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The government's announcement of a major review of the National Student Survey signals a worrying shift in the HE regulatory landscape, warns Jon Scott, higher education consultant and former Pro Vice-Chancellor (student experience) at the University of Leicester.
Statements from ministers this week have made it clear that higher education in England is facing significant reforms, re-setting its focus towards helping to plug the UK's skills gaps and rebuilding the economy. Fariba Soetan, Policy Lead for Research and Innovation at the National Centre for Universities and Business, argues that the proposed changes bring a welcome focus on graduate outcomes and supporting the careers of young people.
Universities UK and GuildHE have commissioned the Quality Assurance Agency to develop a new approach to reviewing and enhancing the quality of UK TNE. QAA will consult on a new review method later this year and will launch a programme of in-country enhancement activity in 2021.
After a week of largely disappointing news for UK higher education, Nicola Owen, Deputy Chief Executive (Operations) at Lancaster University, fears that gloomy forecasts for the future of the sector may prove to be uncomfortably accurate.
Loughborough University has been named University of the Year for the second time in three years in the latest Whatuni Student Choice Awards .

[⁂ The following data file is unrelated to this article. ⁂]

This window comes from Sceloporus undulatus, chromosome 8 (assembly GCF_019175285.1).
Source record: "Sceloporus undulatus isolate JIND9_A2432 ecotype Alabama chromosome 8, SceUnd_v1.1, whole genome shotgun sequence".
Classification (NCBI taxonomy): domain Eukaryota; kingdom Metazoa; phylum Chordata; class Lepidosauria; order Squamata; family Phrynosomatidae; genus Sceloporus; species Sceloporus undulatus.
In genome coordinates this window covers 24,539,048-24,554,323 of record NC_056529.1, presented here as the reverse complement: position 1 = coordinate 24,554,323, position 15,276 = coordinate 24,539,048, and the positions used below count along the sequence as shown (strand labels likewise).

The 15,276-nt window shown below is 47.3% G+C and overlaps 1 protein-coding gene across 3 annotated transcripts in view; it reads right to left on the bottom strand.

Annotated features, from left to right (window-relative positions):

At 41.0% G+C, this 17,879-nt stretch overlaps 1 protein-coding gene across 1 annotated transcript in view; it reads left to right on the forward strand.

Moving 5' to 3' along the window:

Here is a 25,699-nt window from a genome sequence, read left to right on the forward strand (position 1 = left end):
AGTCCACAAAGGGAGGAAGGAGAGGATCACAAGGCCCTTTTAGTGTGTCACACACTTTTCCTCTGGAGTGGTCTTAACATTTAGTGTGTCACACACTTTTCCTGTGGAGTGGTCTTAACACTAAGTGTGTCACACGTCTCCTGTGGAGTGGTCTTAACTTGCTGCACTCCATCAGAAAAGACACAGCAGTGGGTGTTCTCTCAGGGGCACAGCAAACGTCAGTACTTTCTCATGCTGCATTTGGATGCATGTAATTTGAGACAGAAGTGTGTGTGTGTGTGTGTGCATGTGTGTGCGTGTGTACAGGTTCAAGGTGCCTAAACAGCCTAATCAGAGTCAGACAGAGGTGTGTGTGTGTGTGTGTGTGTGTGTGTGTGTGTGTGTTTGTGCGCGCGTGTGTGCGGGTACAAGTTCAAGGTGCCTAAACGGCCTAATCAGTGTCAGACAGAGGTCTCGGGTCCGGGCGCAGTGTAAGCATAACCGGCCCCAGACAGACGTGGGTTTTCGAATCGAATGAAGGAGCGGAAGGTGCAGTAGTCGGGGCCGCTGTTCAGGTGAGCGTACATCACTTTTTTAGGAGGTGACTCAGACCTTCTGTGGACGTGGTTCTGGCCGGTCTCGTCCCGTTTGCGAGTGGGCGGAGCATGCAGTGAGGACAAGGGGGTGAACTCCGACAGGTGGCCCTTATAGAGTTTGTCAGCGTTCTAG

New pressures affecting the financial health of higher education institutions in England could leave the sector facing a net debt approaching £4 billion, funding chiefs have warned.
Madeleine Atkins, chief executive of the Higher Education Funding Council for England, told delegates at Hefce’s annual meeting in London that universities’ own financial projections suggested the sector as a whole will fall into the red by as much as £3.9 billion in just two years.
A report on the financial health of the HE in England due to be published by Hefce in November paints a worrying picture of falling surpluses and increasing borrowing, with significant and growing variations in the financial position of different institutions.
The forecasts also show a growing and potentially unrealistic reliance on increases in fee income from international students to prop up finances. Institutions are projecting a 25 per cent real terms rise in revenues from overseas student fees, at a time when the latest figures from the Higher Education Statistics Agency show a flattening market.
Professor Atkins commented: “There is a question of how realistic this is going to be.”
Adding to the concerns is the fact that the forecasts were taken before institutions knew the outcome of the EU referendum. The impact of Brexit is therefore not included in the calculations.
Professor Atkins warned that if overseas student numbers and fee income failed to rise, surpluses across the sector could fall to as little as 0.2 per cent of income by 2018-19.
Institutions have been more cautious in their forecasts for capital spending, which is expected to start to fall from its high point this academic year. A quarter of the sector is holding off from committing to further capital investment in 2018-19, which may in part be due to caution over the unfolding situation over Brexit, Professor Atkins said.
The report also points to an increasing backlog in estates maintenance, not on new buildings but on keeping existing facilities up to "baseline requirements".
Professor Atkins said the overall situation presented major challenges for university senior managers and governors. While in the past a decline in the sector's finances might have been seen as a blip "there is more of a sense now that there are many issues that could impact on financial health".
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